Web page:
“In the Iowa Supreme Court decision of Pappenheim v Lovell, 530 N.W.2d 668 (Iowa 1995), the Court found that when repairs could not fully restore a vehicle to its pre-accident market value, the claimant was entitled to recover the difference between the reasonable market value of the vehicle before the accident and the reasonable market value of the vehicle after the accident.

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“The IID has observed that some carriers do not consider diminished value as a part of the measure of damages, and others include it only when the claimant makes the request. When brought to our attention, the IID directs carriers to reassess valuations and add an element for the diminished value of the repaired vehicle.

“Carriers are reminded that in all cases of third-party automobile claims, carriers are expected to consider diminished value as an additional measure of damages. Carriers who fail to implement procedures to assure that diminished value is considered are at risk of being cited for an unfair trade practice under Iowa Code chapter 507B.”

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Bill Schroeder, vice president of the Alliance of American Insurers Midwest Region, responded in testimony submitted to a departmental hearing on this subject: “[The proposed regulation] would force insurers to pay third-party claimants for diminished value. … There is no contractual requirement to pay anything to a third party. As such, payment of diminished value is a tort claim and a matter of negotiation.”

The states of Pennsylvania and Iowa are contrasted by Georgia, which is known for the famous Mabry decision that forces all insurance companies to pay policyholders and claimants for DV.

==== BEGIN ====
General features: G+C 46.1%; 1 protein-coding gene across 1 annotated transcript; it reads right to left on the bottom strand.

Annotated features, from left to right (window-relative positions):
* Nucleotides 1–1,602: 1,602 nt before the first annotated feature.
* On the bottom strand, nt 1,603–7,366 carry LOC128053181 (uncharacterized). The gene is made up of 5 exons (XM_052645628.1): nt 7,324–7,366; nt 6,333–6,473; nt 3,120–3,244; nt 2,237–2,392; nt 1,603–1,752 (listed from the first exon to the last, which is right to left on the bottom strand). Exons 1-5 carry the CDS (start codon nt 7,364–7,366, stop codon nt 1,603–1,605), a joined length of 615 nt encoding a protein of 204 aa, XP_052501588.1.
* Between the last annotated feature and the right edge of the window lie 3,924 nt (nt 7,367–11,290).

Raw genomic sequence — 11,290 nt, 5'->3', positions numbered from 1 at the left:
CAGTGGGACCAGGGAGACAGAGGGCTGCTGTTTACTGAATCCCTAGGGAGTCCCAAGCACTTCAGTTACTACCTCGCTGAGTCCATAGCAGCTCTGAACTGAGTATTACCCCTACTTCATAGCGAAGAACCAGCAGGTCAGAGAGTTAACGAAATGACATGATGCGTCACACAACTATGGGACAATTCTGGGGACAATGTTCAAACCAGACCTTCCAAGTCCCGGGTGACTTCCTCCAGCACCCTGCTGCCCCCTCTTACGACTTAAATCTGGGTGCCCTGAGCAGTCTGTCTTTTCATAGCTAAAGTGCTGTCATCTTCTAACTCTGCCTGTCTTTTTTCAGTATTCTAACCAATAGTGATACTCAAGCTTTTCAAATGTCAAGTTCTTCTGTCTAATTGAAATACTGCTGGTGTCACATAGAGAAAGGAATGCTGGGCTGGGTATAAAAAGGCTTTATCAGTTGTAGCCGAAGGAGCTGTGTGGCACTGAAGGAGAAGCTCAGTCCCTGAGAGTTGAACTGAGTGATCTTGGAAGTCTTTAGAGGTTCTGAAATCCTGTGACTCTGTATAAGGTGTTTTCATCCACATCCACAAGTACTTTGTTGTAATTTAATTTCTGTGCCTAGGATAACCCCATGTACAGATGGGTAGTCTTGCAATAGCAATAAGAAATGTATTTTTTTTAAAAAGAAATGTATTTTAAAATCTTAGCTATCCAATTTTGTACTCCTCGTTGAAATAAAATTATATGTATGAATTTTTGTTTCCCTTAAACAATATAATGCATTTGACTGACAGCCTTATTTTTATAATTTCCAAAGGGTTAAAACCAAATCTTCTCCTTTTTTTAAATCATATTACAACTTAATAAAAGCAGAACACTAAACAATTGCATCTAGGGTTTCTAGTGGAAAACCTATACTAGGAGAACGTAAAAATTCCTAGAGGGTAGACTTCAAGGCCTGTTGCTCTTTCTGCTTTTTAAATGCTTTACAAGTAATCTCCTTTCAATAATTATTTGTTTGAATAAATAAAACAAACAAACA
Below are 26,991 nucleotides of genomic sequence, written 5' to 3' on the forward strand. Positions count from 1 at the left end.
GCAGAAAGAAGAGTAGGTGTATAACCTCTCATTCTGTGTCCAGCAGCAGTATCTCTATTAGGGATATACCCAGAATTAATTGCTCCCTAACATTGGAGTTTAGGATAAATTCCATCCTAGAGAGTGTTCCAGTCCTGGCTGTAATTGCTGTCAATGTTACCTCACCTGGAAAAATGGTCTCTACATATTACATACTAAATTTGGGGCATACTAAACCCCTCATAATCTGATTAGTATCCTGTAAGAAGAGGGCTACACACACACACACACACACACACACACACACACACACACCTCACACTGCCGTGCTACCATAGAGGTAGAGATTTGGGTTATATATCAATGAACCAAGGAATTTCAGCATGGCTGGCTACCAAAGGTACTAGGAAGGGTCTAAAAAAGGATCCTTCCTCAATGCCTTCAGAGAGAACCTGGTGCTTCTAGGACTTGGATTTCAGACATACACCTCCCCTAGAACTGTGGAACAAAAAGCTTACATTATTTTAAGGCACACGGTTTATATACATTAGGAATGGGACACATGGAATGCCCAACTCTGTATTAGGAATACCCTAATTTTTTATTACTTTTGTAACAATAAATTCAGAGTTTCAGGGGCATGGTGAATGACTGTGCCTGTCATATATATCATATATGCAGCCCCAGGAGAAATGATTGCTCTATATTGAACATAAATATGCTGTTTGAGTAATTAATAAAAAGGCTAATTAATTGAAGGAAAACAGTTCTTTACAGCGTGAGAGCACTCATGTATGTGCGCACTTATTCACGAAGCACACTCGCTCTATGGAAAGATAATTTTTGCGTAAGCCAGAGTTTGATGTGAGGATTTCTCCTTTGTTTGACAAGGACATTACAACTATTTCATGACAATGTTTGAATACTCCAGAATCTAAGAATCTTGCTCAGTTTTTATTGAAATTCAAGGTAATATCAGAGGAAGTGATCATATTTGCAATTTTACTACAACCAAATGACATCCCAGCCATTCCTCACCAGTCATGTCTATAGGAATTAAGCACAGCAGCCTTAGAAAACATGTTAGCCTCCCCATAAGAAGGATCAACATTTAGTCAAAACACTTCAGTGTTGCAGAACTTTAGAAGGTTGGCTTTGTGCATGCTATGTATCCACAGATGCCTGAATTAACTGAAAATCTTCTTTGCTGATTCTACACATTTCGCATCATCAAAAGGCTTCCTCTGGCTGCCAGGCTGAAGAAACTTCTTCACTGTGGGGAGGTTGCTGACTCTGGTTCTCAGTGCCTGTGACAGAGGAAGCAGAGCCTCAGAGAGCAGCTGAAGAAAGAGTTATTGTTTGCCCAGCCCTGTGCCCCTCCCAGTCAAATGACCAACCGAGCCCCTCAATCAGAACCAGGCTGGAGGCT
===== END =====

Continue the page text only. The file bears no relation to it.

“The Mabry court required State Farm to develop ‘an appropriate methodology and procedure’ to determine diminished value,” says Eversmanm. “The method the parties agreed to use in the settlement of that lawsuit has come to be known as the Ô17c formula,’ and other insurers settling Georgia claims have adopted this formula.

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“The 17c formula, however, is as mind-boggling as it is inaccurate. The formula begins with false presumptions that the National Automobile Dealers’ Association (NADA) sale value for the vehicle will be an appropriate initial vehicle value and that 10 percent of that NADA value will represent the maximum decrease in value suffered.

“Often, there are no NADA values for particular vehicles, especially in the beginning of a vehicle’s model year. Additionally, the 17c formula provides no explanation substantiating why 10 percent of the NADA value is an appropriate base figure for the decrease in value. Then, there are multipliers and discounts and subjective determinations as to how severely a vehicle has been damaged, none of which have any real relationship to the actual change in fair market value of the particular vehicle.

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“One of the disagreements I’ve had with some folks in the DV area is that based on my experience, at some point in time it really doesn’t matter if a vehicle is damaged.In other words, a 1985 Pontiac (non-collector car) with 100,000 miles worth $250 isn’t going to have its value impacted by a $110 repair. Without meaning to seem judgmental, it was a piece of junk before it was damaged and it’s still a piece of junk. A car like that, in my opinion, has no measurable DV if damaged. I find it interesting that insurers are paying DV on those types of cars under the 17c formula.”


Case History: The Story of One BMW
The BMW (shown at left) is an interesting case. The car’s owner was insured by Allstate and was rear-ended by an Allstate insured as well. The owner, Kirk Simmon, lives in suburban Philadelphia and had the car repaired by one of the better shops in the area, so the workmanship was as good as it gets. Nevertheless, the car sustained more than $13,000 in damages (using repair costs as the measure of severity) and consequently lost a substantial percentage of its value.